a pirate story

Your ship left port a few weeks ago, fresh off the line.  The crew, including you, is pretty green as crews go, but you’re more than willing to do your share.  More than your share, even, if it keeps the ship afloat.  You believe in your tiny ship and its place in the fleet.  You like your new mates.  You trust them.

You feel a sense of pride as you learn new skills.  Your knots are tight and there’s talk that you might make a fine First Mate someday.  The ins and outs of seafaring don’t seem so foreign to you anymore; even the waves seem normal.  Natural.  Sometimes you wonder if you’ll ever be able to sleep without them.

Every ship has its problems, and yours is no different.  A few knots come loose here and there (not your knots, of course) and the masthead isn’t as polished as it once was, but even the greatest ships weather with time.

Your ship loses sight of the rest of the fleet.  Initially, you aren’t worried, but then word trickles down that the admiral has been beheaded in a mutiny.  Your captain throws himself overboard.

At first, the ship keeps sailing.  The wind is enough to keep the momentum going.  You and a couple other promising mates fill in where the wind fails.

It is exhausting, of course.  Fights break out as they do.  A blast from a musket puts a hole in the deck.  Water filters in.  Nearly imperceptibly, the ship is sinking.

Then, without warning, the captain returns.

It seems he has been rescued by pirates.


By pirates.  

To show his appreciation, the captain allows the pirates to join your crew.  While the pirates are no strangers to the sea, they know almost nothing about how to operate a proper ship of the line.  There are channels, processes, and systems that must be adhered to.

The pirates ignore these.  They are no strangers to the sea, after all.  They know how to make a ship work.  They whisper in the captain’s ear over barrels of rum.  You try to ignore the whispers and tie your knots as you always have.  You steer clear of the pirates.  You’ve heard stories of pirates and they are not to be trusted.  You will never be a pirate, you tell yourself.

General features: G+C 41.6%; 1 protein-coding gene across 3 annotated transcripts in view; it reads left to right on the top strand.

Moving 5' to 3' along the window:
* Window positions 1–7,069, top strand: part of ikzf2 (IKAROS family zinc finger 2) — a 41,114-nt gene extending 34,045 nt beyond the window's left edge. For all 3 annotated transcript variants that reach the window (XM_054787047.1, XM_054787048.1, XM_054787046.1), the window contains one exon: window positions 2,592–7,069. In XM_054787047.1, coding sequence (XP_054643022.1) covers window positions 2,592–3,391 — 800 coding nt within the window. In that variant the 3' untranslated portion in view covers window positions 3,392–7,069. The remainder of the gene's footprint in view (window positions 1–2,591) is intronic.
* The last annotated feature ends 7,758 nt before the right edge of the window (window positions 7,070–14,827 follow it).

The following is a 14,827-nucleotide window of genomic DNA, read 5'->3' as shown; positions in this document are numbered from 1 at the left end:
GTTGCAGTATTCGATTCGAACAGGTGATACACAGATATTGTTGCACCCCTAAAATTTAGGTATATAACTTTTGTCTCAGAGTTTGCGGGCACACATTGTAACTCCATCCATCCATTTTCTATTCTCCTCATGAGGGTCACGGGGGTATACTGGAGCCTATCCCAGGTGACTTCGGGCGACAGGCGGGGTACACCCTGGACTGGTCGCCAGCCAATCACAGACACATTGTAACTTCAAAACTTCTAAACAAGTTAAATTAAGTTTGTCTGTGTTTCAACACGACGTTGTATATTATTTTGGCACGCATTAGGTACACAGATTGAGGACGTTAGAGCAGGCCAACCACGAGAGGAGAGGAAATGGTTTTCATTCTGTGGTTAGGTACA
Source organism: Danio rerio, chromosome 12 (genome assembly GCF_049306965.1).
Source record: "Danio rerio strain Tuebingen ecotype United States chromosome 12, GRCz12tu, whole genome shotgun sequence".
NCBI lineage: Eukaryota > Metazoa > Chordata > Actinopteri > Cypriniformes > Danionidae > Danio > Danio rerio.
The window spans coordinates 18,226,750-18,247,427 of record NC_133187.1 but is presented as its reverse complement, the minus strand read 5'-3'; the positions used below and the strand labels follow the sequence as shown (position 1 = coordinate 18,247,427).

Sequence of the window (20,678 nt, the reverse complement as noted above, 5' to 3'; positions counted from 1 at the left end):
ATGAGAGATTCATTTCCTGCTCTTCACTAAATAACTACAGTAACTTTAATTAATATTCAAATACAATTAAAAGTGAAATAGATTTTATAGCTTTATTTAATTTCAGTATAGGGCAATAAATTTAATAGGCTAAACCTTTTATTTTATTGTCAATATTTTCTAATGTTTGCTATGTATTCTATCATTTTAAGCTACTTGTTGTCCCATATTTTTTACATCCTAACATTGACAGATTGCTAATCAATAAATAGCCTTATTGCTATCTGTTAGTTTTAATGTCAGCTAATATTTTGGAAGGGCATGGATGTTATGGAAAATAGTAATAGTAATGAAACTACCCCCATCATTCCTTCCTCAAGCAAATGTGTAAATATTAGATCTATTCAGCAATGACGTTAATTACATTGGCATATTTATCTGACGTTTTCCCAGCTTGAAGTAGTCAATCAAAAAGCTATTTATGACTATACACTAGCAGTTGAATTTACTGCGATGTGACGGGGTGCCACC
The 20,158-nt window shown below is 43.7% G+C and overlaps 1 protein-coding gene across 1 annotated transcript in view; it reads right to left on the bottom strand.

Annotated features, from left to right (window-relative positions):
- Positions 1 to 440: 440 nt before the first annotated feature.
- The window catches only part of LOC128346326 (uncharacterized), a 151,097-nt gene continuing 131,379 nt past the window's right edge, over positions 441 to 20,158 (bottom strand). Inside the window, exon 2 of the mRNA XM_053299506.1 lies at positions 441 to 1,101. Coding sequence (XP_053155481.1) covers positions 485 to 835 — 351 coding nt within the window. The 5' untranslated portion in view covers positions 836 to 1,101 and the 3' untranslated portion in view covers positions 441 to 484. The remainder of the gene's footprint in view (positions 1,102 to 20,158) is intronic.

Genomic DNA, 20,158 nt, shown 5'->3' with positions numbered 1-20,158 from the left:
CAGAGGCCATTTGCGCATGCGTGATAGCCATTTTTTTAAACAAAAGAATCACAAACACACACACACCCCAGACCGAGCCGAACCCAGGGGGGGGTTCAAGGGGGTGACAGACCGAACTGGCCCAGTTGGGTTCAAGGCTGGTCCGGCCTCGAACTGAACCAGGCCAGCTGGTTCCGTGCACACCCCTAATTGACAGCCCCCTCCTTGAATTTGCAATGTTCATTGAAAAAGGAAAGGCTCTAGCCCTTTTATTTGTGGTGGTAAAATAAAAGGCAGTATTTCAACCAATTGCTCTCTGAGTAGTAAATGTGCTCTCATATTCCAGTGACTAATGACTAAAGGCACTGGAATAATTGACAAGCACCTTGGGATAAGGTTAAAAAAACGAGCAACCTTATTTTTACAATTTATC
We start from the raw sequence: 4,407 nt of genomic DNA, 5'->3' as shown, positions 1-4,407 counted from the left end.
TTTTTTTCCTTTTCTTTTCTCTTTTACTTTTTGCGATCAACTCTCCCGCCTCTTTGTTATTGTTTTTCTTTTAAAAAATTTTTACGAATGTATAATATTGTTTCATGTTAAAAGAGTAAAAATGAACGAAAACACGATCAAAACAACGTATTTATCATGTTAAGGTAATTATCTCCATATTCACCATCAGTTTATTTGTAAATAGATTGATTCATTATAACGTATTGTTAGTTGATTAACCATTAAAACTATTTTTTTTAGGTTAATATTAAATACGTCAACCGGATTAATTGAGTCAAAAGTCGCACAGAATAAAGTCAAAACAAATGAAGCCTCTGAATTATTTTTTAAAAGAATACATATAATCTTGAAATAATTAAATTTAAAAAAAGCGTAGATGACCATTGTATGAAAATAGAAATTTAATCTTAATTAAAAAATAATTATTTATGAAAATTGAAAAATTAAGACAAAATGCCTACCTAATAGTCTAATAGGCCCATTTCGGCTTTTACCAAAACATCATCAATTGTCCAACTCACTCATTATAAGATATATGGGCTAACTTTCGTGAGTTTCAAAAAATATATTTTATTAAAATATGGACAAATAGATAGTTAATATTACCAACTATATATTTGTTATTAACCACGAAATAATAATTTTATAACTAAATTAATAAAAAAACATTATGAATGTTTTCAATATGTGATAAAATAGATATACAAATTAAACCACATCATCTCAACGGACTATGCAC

One morning you are woken by shackles being clasped around your wrists and ankles.  You and your best mates are escorted to the brig.  The captain has decided you are a danger to the crew.

When you are willing to obey our new allies, the captain tells you, you will be free to rejoin the crew.

You tell yourself you will never trust a pirate, let alone work for one.

But the crew gets to eat, and eventually your hunger wins out.  You beg to rejoin the crew.  Anything is better than starving in the brig.

You still have to wear the shackles.

You used to tie knots, you tell the pirates.  Tight knots that never fail.

They ask if you’ll man the Crow’s nest.  You don’t need to tie knots anymore.  They have someone to tie the knots now.

The Crow’s nest is a boring post.  And you are not very good at it.  Poor eyesight.  You are blamed for every scrape on the hull.  But you get to eat.  Isn’t that what matters?

You forget how to tie a knot.  You forget the name of your fleet.  You forget the name of your ship.

You even forget that the ship is sinking.


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